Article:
GrainCorp’s rejection of the revised takeover proposal from Archer Daniels Midland puts the ball back in its suitor’s court and realistically leaves ADM with three options.
The US agri-giant could continue to try to convince GrainCorp to engage by again sweetening the proposal, it could launch a hostile offer or it could do as it has threatened since it emerged on GrainCorp’s register and wait for however long it takes its target to stumble.
GrainCorp’s stance wasn’t unexpected. It had rejected the original $11.75 a share approach on the basis that it materially undervalued its shares and a 3.8 per cent increase in the proposed offer, to $12.20 a share, was never going to be regarded by its board as a material increase.
The only issue was the tactical one of whether engagement, which means providing ADM access to due diligence, might encourage ADM to put something on the table that was within the board’s ballpark of perceived value. Obviously GrainCorp decided ADM’s indicative price wasn’t close enough to its own view of value to open its books.
It said today that the increase in the proposed price had not changed the board’s view that ADM’s proposal materially undervalued the company, whose shares have been trading above $12.30. The market, using earnings multiples drawn from comparable transactions in the sector, thinks GrainCorp’s value is closer to $13 a share than $12 a share.
There are differing views between the two camps about the worth of using those comparable transactions as benchmarks.
ADM believes GrainCorp is a much more cyclical company than its northern hemisphere counterparts while GrainCorp, experiencing a bumper grain crop, believes that the growth in its processing activities to the point where they constitute about half its business will muffle any cyclicality.
There is, however, little doubt that if some of those recent offshore agribusiness deals were used as a guide to value, GrainCorp would be worth considerably more than $12.20 a share, providing a reasonable basis for GrainCorp’s stance. There is also the tactical consideration that ADM would have to again bid against itself to get access to due diligence. Why give it access, and lose negotiating leverage, unless its indicative price is close to GrainCorp’s own view of value?
ADM is, however, sitting on just under 20 per cent of GrainCorp and has foreshadowed an offer that would have a minimum acceptance condition of only 50.1 per cent. It could go hostile and mount an offer without a recommendation, counting on hedge fund activity to help deliver momentum and ultimately control.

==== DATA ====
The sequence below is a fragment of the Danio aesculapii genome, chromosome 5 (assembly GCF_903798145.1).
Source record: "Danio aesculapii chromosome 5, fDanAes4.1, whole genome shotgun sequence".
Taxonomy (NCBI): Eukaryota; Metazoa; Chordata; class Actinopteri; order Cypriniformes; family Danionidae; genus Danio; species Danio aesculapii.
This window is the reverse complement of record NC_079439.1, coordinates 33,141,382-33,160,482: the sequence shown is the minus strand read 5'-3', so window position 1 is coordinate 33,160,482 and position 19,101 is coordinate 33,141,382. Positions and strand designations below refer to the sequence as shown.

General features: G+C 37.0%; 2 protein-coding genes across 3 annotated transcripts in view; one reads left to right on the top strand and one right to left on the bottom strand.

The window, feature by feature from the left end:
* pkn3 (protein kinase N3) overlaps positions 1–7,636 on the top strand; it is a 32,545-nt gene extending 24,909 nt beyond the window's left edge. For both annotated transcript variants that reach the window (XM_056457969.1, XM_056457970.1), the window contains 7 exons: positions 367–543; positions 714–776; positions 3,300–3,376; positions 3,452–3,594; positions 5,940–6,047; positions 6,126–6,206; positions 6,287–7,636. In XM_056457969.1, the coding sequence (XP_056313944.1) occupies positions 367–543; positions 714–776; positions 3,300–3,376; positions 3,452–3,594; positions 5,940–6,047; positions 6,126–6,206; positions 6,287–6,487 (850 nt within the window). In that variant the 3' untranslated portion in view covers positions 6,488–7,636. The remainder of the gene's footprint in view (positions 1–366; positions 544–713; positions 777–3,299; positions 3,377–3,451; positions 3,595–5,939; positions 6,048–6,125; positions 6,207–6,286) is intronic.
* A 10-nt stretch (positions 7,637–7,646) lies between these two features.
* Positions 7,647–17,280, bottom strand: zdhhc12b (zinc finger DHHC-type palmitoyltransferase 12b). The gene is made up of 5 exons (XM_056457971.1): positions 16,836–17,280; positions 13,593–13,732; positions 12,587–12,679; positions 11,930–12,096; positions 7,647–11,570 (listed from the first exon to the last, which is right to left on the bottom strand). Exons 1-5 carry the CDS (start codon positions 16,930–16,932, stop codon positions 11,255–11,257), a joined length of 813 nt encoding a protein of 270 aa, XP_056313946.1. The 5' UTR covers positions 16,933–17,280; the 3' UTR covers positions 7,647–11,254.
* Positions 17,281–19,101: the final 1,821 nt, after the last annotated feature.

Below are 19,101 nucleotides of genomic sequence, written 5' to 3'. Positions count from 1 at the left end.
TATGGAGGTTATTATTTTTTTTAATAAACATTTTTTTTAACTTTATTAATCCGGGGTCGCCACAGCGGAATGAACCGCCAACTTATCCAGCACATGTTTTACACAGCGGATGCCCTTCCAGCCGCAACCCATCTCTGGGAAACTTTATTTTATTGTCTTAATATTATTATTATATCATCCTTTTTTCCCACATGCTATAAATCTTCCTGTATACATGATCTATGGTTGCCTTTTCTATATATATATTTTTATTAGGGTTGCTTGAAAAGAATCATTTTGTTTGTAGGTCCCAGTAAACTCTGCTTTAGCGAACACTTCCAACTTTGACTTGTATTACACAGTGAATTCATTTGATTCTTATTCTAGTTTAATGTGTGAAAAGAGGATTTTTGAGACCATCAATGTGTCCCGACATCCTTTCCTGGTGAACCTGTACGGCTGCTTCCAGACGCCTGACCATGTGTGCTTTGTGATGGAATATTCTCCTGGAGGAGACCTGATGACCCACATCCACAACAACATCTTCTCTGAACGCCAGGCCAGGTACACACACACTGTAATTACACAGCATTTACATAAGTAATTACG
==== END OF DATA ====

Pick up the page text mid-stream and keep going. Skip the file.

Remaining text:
Whether it would be prepared to do that and spend at least $1.5 billion and possibly $3 billion without the comfort of due diligence is a key question. It would also be aware that there are plenty of GrainCorp shareholders who share their board’s conviction that GrainCorp is a lot more valuable than the prices ADM has so far indicated it would be willing to pay.
Apart its earnings prospects, GrainCorp is the last available large slab of southern hemisphere exposure to agribusiness, which is valuable for a northern hemisphere group trying to diversify its exposure to weather and gain a platform closer to the growth markets in Asia.
The ADM shareholding in GrainCorp does give it the option of waiting. It knows that it has almost certainly shut out any prospective competitor.
It also knows that while GrainCorp is expected to produce another stellar result this financial year the 2013-14 results will have to be built on a weaker contribution from its grain handling and marketing businesses and therefore its target might be more vulnerable, and perhaps cheaper, in 18 months to two years’ time than it is today.
Waiting would, of course, given Alison Watkins and her team time to demonstrate that GrainCorp, which made a major expansion into edible oils this year and which also has a four-year business improvement program underway that is designed to add another $110 million of earnings over the next four years, is a different and less cyclical and volatile group today than it might have been in the past. She might even make a few more acquisitions.
GrainCorp hasn’t completely slammed the door in ADM’s face, saying that it would be "constructive" in any dealings in relation to proposals that had the potential to be in the best interests of shareholders.
While it might be said cynically that "they would say that" to give the appearance of being prepared to cooperate, Watkins and her board are pragmatic and if ADM shows a willingness to put a price they can’t ignore on the table it is improbable the response would be anything other than receptive. If it doesn’t, and isn’t willing to launch a hostile offer without access to GrainCorp’s books, then the stand-off could well be protracted.
Hard work going against the GrainCorp
GrainCorp is holding strong, refusing to accept its suitor's view that it is a cyclical business due for a slump. The battle for the southern hemisphere's last great agri-prize is intriguingly poised.
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